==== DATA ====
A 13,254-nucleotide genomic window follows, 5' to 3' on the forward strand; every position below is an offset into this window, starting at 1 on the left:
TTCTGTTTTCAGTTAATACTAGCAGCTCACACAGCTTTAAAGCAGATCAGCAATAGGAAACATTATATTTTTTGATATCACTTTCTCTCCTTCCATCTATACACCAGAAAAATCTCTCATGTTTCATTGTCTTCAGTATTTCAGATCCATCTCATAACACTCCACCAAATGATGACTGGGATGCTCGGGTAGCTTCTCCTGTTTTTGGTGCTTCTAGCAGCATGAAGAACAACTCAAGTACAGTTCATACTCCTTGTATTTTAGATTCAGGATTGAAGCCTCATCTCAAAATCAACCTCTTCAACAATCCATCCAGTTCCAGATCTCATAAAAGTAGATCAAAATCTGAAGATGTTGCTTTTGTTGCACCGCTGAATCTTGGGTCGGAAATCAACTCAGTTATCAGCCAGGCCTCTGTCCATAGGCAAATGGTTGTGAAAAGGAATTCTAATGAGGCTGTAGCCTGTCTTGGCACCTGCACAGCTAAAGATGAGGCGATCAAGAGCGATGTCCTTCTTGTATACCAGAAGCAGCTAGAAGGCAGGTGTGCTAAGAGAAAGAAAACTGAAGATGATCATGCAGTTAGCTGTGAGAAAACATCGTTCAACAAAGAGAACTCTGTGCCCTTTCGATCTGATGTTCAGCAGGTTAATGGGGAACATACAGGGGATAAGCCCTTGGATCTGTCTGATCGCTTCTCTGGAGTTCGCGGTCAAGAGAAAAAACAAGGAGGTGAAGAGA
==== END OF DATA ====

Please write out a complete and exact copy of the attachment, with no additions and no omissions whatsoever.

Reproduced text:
A 13,254-nucleotide genomic window follows, 5' to 3' on the forward strand; every position below is an offset into this window, starting at 1 on the left:
TTCTGTTTTCAGTTAATACTAGCAGCTCACACAGCTTTAAAGCAGATCAGCAATAGGAAACATTATATTTTTTGATATCACTTTCTCTCCTTCCATCTATACACCAGAAAAATCTCTCATGTTTCATTGTCTTCAGTATTTCAGATCCATCTCATAACACTCCACCAAATGATGACTGGGATGCTCGGGTAGCTTCTCCTGTTTTTGGTGCTTCTAGCAGCATGAAGAACAACTCAAGTACAGTTCATACTCCTTGTATTTTAGATTCAGGATTGAAGCCTCATCTCAAAATCAACCTCTTCAACAATCCATCCAGTTCCAGATCTCATAAAAGTAGATCAAAATCTGAAGATGTTGCTTTTGTTGCACCGCTGAATCTTGGGTCGGAAATCAACTCAGTTATCAGCCAGGCCTCTGTCCATAGGCAAATGGTTGTGAAAAGGAATTCTAATGAGGCTGTAGCCTGTCTTGGCACCTGCACAGCTAAAGATGAGGCGATCAAGAGCGATGTCCTTCTTGTATACCAGAAGCAGCTAGAAGGCAGGTGTGCTAAGAGAAAGAAAACTGAAGATGATCATGCAGTTAGCTGTGAGAAAACATCGTTCAACAAAGAGAACTCTGTGCCCTTTCGATCTGATGTTCAGCAGGTTAATGGGGAACATACAGGGGATAAGCCCTTGGATCTGTCTGATCGCTTCTCTGGAGTTCGCGGTCAAGAGAAAAAACAAGGAGGTGAAGAGA